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Sino-Franco space projects put nations on right trajectory

By Wang Mingjie in Paris | China Daily Global | Updated: 2019-03-26 20:04
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The "ChinaSat 6C" satellite is launched by a Long March-3B carrier rocket from the Xichang Satellite Launch Center in southwest China's Sichuan province, March 10, 2019. It will provide high-quality radio and TV transmission services. [Photo/Xinhua]

Space cooperation has been one of the highlights of relations between China and France since the two countries entered a new “global strategic partnership” in 2014.

As part of Sino-French scientific and technological cooperation in the field of space, China sent its first satellite built in partnership with another country into orbit last October.

The China-France Oceanography Satellite, also known as CFOSAT, is the first satellite jointly built by China and France that allows scientists to monitor the ocean surface winds, and waves, as well as provide information on related ocean and atmospheric science and applications.

“We are very proud to be one of the first countries to develop such cooperation with China,” said Jean-Yves Le Gall, president of the Centre National d’Etudes Spatiales, the French space agency. “Space is obviously a very important global policy for both China and France and it is an area that we have a good cooperation.”

The satellite carries two main radar instruments — Surface Waves Investigation and Monitoring, or SWIM, a wave scatterometer supplied by France’s CNES, as well as SCAT, a wind-field scatterometer supplied by the China National Space Administration, known as CNSA.

The Memorandum of Understanding (China-France) on CFOSAT was signed in 2007 and the project began in 2009.  The satellite, with a design life of three years, was successfully sent into orbit 520 kilometers above the Earth in 2018.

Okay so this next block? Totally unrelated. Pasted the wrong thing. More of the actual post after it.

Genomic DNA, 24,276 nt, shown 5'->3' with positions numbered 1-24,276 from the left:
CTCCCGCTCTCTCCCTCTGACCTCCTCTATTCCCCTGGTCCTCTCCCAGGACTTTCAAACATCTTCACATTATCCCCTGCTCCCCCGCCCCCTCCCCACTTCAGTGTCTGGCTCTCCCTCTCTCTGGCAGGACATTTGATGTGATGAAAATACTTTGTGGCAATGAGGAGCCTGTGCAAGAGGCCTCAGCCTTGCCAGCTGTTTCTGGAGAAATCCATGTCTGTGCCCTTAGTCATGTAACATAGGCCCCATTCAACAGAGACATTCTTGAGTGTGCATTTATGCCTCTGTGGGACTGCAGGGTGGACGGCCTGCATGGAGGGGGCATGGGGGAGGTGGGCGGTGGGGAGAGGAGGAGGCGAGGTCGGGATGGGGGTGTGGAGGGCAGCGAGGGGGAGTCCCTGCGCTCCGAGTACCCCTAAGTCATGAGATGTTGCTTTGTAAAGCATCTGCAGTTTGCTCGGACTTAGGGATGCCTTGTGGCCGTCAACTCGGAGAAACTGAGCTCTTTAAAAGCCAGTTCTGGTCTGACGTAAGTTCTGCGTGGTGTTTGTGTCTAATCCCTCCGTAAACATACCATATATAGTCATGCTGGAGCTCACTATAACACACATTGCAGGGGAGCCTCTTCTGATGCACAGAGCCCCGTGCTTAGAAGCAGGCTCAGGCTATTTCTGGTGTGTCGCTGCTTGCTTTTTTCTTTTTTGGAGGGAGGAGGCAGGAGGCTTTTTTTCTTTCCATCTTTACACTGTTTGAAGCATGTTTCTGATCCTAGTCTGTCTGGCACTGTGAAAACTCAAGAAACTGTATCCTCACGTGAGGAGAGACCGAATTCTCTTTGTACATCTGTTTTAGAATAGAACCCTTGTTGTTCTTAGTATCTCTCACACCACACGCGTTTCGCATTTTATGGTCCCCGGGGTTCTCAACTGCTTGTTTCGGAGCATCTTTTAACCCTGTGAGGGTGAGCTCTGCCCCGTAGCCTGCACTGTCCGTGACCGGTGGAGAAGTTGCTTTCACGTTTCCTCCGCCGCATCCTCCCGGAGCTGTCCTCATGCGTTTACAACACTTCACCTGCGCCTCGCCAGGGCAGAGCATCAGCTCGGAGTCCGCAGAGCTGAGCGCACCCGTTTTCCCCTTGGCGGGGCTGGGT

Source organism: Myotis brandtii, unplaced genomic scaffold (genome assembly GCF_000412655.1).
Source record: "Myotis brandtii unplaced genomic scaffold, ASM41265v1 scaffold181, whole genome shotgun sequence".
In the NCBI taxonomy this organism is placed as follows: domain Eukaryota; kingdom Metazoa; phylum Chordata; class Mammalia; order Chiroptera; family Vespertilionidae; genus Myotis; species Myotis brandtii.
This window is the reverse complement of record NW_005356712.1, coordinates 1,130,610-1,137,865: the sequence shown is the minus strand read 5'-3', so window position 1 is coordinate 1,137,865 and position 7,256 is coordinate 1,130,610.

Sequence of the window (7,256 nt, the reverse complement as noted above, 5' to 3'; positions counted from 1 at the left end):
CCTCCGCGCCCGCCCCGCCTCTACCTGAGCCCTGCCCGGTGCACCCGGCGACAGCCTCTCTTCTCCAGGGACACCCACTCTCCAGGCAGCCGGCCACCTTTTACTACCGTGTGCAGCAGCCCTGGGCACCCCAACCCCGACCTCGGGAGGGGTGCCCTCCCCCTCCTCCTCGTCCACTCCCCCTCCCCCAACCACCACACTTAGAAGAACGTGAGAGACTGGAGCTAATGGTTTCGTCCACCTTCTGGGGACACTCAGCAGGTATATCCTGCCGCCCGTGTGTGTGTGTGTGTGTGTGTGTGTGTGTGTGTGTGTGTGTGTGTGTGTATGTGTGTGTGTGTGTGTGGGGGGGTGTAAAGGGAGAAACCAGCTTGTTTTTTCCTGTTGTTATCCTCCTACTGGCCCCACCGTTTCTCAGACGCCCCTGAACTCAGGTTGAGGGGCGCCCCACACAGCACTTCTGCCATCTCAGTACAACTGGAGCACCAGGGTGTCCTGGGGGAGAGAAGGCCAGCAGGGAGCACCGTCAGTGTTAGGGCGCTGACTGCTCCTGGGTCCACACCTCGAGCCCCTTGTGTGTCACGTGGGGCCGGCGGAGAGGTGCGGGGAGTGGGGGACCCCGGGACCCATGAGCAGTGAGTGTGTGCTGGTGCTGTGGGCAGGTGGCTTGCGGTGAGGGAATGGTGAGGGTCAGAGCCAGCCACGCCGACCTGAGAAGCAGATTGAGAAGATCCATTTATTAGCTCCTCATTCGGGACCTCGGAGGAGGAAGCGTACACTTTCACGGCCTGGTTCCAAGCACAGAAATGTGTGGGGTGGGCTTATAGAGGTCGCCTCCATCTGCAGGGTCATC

“The biggest challenge was that it was the first cooperation of such kind, and it was very new,” Le Gall said. “But we have managed to overcome the difficulties and the good news is that it works very well now and I think it’s a win-win cooperation for both China and France.”

He said the joint project demonstrates that working with China in the field of space is possible, and is optimistic that this will open the door for other countries to show willingness to cooperate with China in space.

“We have clearly shown it is possible to work with China and it has become very apparent today that working with China is an option,” Le Gall said.

The satellite is tasked with helping scientists to better predict dangerous cyclones and monitor ocean surface winds and waves. Le Gall said this is another good example of how France and China are showing commitment to working together on tackling climate change.

In March 2014, CNSA and CNES signed an agreement aimed at achieving closer cooperation between France and China in oceanography and astrophysics. Since then, the two countries have worked on a project called the Space Variable Objects Monitor, known as SVOM.

This mission aims to observe and characterize gamma-ray bursts, generated by the explosion of massive stars or the merger of neutron stars or black holes. Its satellite is expected to be launched in 2021.

France’s National Centre for Space Studies has been studying the impact of weightlessness on the human cardiovascular system for many years. In September 2016, a new French device called Cardiospace was installed on the China’s Tiangong II orbital module, to monitor the crew’s cardiovascular systems.

The Cardiospace device was developed under a French-Chinese agreement, with CNES responsible for the development and qualification of the system, delivered in March 2014 to the Astronaut Center of China. Research teams at the Angers and Tours university hospitals provided scientific support during development and, along with their Chinese counterparts, will use medical data collected.

Le Gall said China and France are working on a Cardiospace 2 device for the next China Space Station.

Since the launch of the Shenzhou X spacecraft in 2013, China has made giant leaps in developing mature manned spacecraft manufacturing technology, and it now plans to complete a crewed space station in 2022.

China launched its manned space flight program in 1992. The success of Shenzhou V, in 2003, made China the third country to acquire manned space travel technology. Since the launch of Shenzhou V in 2003, and up to Shenzhou XI in 2016, China has sent 11 astronauts into space.

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